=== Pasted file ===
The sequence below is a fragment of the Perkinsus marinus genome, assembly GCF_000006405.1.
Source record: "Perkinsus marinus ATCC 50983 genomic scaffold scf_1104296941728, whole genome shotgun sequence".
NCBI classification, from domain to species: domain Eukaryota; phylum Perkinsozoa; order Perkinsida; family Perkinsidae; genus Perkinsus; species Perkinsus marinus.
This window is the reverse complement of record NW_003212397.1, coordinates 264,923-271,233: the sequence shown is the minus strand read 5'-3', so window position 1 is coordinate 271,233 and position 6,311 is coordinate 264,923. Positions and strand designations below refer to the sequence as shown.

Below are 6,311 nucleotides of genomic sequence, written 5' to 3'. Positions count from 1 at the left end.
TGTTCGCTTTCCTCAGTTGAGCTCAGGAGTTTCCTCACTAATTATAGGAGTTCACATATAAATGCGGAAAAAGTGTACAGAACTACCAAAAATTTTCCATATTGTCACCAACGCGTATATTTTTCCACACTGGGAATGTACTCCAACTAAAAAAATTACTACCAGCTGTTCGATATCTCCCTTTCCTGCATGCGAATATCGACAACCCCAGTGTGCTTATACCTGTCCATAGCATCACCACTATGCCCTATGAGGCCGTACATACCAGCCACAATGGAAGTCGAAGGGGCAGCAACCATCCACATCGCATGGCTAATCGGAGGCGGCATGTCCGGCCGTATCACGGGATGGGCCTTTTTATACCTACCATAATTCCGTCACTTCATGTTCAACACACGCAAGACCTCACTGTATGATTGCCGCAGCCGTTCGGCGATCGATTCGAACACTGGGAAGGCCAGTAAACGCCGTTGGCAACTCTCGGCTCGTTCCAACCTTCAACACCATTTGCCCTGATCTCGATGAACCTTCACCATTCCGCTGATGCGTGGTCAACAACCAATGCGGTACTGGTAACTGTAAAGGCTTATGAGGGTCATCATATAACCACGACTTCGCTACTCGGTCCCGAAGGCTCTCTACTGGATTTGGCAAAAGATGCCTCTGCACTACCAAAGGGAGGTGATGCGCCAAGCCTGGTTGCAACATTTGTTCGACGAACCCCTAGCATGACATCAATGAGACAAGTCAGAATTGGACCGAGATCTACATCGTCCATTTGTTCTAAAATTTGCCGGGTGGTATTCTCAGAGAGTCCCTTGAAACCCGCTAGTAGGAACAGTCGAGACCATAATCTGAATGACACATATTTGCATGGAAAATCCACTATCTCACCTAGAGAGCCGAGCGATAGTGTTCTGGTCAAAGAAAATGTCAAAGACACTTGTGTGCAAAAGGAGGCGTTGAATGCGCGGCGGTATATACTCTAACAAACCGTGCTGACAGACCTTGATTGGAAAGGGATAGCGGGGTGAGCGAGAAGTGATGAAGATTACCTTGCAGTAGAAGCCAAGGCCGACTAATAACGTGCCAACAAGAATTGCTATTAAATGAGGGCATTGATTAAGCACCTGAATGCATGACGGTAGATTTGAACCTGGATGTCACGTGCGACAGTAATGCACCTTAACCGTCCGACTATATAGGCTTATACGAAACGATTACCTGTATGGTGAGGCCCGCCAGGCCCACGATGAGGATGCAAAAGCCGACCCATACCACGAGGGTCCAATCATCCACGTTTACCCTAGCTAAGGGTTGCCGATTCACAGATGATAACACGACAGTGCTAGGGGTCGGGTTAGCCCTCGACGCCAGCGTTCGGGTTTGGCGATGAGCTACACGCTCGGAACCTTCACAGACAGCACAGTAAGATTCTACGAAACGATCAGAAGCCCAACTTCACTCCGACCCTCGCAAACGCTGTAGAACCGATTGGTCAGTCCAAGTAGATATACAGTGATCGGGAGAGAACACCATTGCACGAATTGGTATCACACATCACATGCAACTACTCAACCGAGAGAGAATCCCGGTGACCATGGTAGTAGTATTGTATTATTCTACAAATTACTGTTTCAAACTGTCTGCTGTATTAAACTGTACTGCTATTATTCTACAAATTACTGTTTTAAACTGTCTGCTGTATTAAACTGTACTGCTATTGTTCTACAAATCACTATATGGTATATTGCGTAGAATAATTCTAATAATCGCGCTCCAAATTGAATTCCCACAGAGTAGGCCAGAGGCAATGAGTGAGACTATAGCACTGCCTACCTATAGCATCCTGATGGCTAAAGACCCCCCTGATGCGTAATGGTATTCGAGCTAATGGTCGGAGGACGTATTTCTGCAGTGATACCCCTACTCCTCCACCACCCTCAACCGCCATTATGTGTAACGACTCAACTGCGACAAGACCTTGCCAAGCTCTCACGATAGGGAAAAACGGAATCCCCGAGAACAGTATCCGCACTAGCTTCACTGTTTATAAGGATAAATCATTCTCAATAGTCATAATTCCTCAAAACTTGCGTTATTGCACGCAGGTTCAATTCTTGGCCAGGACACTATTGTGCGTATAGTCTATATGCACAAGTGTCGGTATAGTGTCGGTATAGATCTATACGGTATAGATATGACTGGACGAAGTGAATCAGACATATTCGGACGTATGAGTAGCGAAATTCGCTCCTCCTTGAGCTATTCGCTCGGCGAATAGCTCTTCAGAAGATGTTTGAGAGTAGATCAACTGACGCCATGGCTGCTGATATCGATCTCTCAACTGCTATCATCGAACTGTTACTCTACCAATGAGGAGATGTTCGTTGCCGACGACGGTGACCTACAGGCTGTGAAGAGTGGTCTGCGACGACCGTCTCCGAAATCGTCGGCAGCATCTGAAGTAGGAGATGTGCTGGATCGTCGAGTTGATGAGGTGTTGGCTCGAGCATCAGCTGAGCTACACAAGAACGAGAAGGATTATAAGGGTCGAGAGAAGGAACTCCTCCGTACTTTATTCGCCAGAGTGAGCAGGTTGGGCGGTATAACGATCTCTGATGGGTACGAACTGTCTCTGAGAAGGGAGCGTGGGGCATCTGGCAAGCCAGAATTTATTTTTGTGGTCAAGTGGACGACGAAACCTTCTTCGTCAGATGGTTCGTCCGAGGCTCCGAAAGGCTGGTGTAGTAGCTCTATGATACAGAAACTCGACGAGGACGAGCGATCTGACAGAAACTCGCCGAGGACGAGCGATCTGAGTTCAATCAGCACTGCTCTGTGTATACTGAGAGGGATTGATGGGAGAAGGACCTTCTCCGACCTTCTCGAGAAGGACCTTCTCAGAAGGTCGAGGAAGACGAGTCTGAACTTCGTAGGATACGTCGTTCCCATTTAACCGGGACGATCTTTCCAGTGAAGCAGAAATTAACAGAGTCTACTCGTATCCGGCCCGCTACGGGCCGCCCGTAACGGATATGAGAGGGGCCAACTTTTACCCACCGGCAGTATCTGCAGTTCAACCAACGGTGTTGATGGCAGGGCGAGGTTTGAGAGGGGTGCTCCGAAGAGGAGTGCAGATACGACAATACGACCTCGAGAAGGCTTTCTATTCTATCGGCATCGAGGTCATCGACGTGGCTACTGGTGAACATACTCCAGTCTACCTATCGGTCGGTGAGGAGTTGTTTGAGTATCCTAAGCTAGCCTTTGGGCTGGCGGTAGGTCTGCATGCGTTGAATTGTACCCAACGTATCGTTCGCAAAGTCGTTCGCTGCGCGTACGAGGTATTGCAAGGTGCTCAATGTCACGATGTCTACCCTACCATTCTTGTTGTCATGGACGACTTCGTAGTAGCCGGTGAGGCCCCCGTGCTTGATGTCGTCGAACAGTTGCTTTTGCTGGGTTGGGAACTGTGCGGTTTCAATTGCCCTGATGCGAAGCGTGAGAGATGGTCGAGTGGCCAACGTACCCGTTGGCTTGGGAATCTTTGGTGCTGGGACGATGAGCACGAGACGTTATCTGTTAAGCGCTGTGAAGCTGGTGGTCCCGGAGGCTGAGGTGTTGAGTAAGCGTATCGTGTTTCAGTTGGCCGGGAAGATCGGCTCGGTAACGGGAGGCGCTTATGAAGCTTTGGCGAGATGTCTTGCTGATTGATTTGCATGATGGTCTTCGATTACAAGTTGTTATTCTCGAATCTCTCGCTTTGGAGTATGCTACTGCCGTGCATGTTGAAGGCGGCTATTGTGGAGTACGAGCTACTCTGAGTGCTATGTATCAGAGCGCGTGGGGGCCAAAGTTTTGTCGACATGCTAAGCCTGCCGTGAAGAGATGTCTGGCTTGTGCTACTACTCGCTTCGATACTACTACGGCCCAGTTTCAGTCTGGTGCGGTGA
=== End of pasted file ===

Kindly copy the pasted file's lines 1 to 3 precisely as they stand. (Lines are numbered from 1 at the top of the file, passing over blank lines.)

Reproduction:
The sequence below is a fragment of the Perkinsus marinus genome, assembly GCF_000006405.1.
Source record: "Perkinsus marinus ATCC 50983 genomic scaffold scf_1104296941728, whole genome shotgun sequence".
NCBI classification, from domain to species: domain Eukaryota; phylum Perkinsozoa; order Perkinsida; family Perkinsidae; genus Perkinsus; species Perkinsus marinus.